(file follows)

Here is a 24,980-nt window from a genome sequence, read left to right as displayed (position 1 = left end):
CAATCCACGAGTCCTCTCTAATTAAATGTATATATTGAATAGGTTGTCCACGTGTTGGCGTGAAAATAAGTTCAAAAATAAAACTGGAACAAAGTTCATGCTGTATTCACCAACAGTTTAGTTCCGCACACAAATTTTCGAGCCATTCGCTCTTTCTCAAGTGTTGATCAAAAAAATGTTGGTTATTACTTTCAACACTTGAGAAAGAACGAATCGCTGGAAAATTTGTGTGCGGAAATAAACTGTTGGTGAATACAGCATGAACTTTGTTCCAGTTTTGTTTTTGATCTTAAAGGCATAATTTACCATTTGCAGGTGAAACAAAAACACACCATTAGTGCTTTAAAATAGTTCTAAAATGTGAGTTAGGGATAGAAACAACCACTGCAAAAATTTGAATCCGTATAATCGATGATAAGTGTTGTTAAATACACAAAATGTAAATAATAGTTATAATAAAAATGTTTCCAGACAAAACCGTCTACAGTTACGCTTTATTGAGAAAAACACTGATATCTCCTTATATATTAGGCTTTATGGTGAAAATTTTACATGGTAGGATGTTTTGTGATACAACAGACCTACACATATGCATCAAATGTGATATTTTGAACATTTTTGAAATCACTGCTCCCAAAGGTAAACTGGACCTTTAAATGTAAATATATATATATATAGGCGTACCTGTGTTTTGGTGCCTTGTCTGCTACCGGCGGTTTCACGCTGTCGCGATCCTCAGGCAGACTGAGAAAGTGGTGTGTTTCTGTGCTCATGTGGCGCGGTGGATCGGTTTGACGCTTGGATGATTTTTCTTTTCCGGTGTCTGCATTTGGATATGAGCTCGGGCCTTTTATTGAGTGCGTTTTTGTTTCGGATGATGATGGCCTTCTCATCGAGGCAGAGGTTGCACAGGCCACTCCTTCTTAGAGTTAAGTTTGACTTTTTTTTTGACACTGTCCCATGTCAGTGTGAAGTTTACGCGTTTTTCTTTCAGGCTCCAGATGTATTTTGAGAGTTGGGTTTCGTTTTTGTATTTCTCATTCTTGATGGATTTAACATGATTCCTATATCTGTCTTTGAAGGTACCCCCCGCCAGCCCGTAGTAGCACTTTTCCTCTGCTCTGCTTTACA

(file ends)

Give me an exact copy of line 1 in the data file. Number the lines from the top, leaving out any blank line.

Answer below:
Here is a 24,980-nt window from a genome sequence, read left to right as displayed (position 1 = left end):